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For the Roses: National Registry 2007 Print-ready version

by Cary O'Dell
Library of Congress
May 14, 2007
Original article: PDF

"For the Roses" - Joni Mitchell (1972)

Added to the National Registry: 2007 Essay by Cary O'Dell

Renowned musician John Mellencamp, who, like Joni Mitchell, is a member of the Rock and Roll Hall of Fame, once said that there was only one female artist in modern music. And that artist was Joni Mitchell.

Mitchell (born 1943 in Fort McLeod, Alberta, Canada) has had a long and highly influential career. Since her debut in 1968, Mitchell has recorded and released a startlingly number of classic albums: "Court and Spark," "Blue," "Ladies of the Canyon," "The Hissing of Summer Lawns" and more recent works such as "Chalk Mark in a Rainstorm" and "Both Sides, Now." But even amongst these masterpieces, there is something to be said for her "For the Roses."

Released in 1972, "For the Roses" occurred in the Mitchell lexicon between her albums "Blue" (1971) and "Court and Spark" (1974).

Seventy-one's "Blue," Mitchell's fourth album, is widely considered one of her best works. Certainly it is the work which, up to that time, most resonated with critics and audiences. It reached #15 on the "Billboard" charts and has for years figured prominently in every magazine and website's retroactive list of "top," "best," and "greatest" pop albums of the past century.

"Blue" - which included the Mitchell compositions "Carey," "Urge for Going," "River" and "The Last Time I Saw Richard" - was a deeply personal work, much of it charting a recent breakup with a long-time love (rumored to be Graham Nash of Crosby, Stills, Nash and Young).

For "For the Roses," Mitchell continued to mine her personal life for the album's 12-song song cycle. Though nothing can be proven for sure, five of the album's cuts are said to be about singer-songwriter James Taylor, a then recent Mitchell ex. Along with the title track, these cuts include "See You Sometime" and "Lesson in Survival."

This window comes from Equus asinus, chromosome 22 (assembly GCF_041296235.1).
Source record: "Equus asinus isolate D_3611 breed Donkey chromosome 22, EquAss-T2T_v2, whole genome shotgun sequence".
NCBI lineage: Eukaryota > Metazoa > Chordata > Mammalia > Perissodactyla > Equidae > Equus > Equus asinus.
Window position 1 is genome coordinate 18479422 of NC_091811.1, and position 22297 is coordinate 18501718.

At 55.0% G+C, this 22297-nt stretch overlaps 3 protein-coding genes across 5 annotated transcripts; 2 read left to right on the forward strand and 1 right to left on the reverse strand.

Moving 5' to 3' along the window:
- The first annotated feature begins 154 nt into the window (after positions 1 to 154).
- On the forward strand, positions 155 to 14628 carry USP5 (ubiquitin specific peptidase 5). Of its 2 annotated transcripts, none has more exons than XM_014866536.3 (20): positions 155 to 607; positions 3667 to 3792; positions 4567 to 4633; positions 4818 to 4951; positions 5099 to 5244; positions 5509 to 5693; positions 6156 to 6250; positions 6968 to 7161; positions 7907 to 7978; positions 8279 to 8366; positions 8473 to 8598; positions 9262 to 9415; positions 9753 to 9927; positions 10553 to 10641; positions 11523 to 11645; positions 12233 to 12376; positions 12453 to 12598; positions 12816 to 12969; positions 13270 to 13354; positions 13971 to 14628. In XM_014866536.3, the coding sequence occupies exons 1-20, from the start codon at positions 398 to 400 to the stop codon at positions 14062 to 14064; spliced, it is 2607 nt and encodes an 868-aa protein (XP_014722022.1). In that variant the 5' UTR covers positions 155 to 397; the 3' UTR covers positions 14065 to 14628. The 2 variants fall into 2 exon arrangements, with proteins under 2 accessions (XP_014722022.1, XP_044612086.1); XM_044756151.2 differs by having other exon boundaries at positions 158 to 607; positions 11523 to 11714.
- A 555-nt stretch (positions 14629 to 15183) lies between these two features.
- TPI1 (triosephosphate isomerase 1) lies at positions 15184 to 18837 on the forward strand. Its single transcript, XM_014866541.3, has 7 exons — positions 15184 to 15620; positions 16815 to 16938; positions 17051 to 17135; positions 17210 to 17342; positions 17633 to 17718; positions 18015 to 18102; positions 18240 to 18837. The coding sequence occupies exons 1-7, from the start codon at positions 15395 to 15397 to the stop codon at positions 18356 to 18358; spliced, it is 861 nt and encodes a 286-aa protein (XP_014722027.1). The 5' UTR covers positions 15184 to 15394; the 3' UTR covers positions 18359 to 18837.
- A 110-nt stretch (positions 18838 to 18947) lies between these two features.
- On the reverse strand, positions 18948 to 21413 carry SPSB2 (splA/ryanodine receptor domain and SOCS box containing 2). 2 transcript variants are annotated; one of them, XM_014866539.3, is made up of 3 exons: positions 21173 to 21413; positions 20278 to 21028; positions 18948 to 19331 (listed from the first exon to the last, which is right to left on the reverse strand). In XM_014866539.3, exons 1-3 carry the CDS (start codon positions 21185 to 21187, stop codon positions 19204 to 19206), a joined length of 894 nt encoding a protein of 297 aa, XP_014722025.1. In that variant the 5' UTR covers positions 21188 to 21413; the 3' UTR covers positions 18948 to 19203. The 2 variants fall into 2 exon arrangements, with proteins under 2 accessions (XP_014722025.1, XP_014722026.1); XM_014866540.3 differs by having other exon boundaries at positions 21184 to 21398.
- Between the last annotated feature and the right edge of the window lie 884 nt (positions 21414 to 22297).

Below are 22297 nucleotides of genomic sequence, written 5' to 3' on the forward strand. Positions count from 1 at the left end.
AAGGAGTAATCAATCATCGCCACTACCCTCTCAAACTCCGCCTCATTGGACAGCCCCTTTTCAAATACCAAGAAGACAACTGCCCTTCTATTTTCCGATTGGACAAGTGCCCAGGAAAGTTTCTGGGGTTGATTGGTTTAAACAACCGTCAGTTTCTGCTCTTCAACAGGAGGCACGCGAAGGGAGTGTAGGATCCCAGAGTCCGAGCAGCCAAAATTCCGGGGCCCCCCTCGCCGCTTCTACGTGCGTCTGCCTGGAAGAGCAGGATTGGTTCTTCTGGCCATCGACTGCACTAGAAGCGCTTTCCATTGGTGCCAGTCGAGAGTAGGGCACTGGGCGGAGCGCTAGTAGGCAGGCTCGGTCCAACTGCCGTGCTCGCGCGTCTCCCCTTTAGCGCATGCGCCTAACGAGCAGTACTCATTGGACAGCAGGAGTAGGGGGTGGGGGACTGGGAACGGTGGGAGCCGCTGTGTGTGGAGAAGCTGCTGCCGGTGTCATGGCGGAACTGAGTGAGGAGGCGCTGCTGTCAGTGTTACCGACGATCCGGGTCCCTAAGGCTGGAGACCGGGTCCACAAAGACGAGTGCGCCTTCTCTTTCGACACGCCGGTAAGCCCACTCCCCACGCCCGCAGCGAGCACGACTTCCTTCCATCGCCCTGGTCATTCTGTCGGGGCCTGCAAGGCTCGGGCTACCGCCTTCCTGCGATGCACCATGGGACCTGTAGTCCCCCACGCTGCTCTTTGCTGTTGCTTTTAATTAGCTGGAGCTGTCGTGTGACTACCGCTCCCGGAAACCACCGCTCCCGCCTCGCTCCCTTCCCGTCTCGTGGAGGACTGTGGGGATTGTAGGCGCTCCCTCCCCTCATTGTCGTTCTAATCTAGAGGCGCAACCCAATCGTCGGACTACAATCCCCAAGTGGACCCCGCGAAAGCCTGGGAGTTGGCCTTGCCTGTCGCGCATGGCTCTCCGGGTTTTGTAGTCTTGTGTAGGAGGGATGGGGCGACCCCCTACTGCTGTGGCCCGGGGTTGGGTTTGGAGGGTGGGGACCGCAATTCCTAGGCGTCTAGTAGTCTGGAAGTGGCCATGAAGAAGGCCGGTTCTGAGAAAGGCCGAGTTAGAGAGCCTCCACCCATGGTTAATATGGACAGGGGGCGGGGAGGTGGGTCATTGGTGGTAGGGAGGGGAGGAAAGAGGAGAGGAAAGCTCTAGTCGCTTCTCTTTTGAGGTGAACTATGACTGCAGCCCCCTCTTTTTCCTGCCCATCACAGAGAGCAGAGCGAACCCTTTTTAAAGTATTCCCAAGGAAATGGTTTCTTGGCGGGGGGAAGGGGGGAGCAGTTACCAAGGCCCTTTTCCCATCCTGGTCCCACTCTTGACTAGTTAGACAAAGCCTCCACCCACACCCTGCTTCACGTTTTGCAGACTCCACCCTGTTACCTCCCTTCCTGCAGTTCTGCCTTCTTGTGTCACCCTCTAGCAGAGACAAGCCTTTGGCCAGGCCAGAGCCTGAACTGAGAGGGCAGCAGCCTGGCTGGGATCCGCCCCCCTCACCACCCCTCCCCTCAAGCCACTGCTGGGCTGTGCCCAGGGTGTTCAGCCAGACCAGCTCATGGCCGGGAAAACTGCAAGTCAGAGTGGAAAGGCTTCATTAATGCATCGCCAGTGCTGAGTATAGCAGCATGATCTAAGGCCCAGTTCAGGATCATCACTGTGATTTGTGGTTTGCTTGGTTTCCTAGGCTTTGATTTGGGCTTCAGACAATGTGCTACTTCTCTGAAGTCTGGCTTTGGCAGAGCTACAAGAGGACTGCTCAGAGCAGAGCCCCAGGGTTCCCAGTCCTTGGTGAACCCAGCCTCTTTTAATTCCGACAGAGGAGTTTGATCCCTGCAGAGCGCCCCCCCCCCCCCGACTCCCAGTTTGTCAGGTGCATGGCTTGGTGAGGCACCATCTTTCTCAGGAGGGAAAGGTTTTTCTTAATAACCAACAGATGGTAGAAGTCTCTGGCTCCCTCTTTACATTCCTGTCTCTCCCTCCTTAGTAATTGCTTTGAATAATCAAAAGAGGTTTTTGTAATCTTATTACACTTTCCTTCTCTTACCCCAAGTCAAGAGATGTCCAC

But, as melodious and memorable as those above songs were, "For the Roses" was about more than just love and loss. Stylistically, "For the Roses," along with containing more examples of Mitchell innovative, customary chord progressions, would also mark Mitchell's first overt foray into jazz, a genre that, for the next several years, would come to dominate her art. A considerable number of "Roses's" cuts showed a strong jazz influence including "Barangrill," "Cold Blue Steel and Sweet Fire," "Let the Wind Carry Me," "Electricity," "Woman of Heart and Mind," and "Judgment of the Moon and Stars."

Mitchell's next album "Court and Spark" would continue her exploration into jazz and jazz fusions. And her album after that, 1975's "The Hissing of Summer Lawns," would be the artist's

first full jazz recording. It would be followed by other jazz-oriented works--"Hejira" (1976); "Don Juan's Reckless Daughter" (1977); and "Mingus" (1979).

"For the Roses" would also mark Mitchell's first popular chart success. Though she'd always had her followers, and others (notably Judy Collins with "Both Sides Now" and "Woodstock" by the aforementioned Crosby, Stills, Nash and Young) had had hits with her compositions, "Billboard" success of her own recordings had, so far, largely eluded her. That changed with the fall-winter 1972 release of "Roses's" "You Turn Me On I'm a Radio" which reached number 25 on the pop chart.

When the song "You Turn Me On" made the charts, it achieved its original purpose. Mitchell has since disclosed that she had only composed it because the CEO of her new label, David Geffen of Asylum, asked her to write something "radio-ready" for the new album. (Geffen would later be the subject of one of Mitchell's most famous songs - "Free Man in Paris"--which appeared on "Court and Spark.")

If "Radio" was written "on demand," it nevertheless still has the power of original and meaningful art. Rock critic David Marsh has said of it:

[It's] the one indisputably great single of the singer/songwriter movement, a simply magnificent unification of airy folk-pop melody and confessional language amidst the quasi-populism of Top 40 metaphors....

Sung with an ache in her throat that comes from just where you want it to - her heart - what makes the record so fine isn't just its sly, slick and wicked put-downs to her deejay lover, but Mitchell's conviction that broadcasting her passions and discontents will work. And so it does.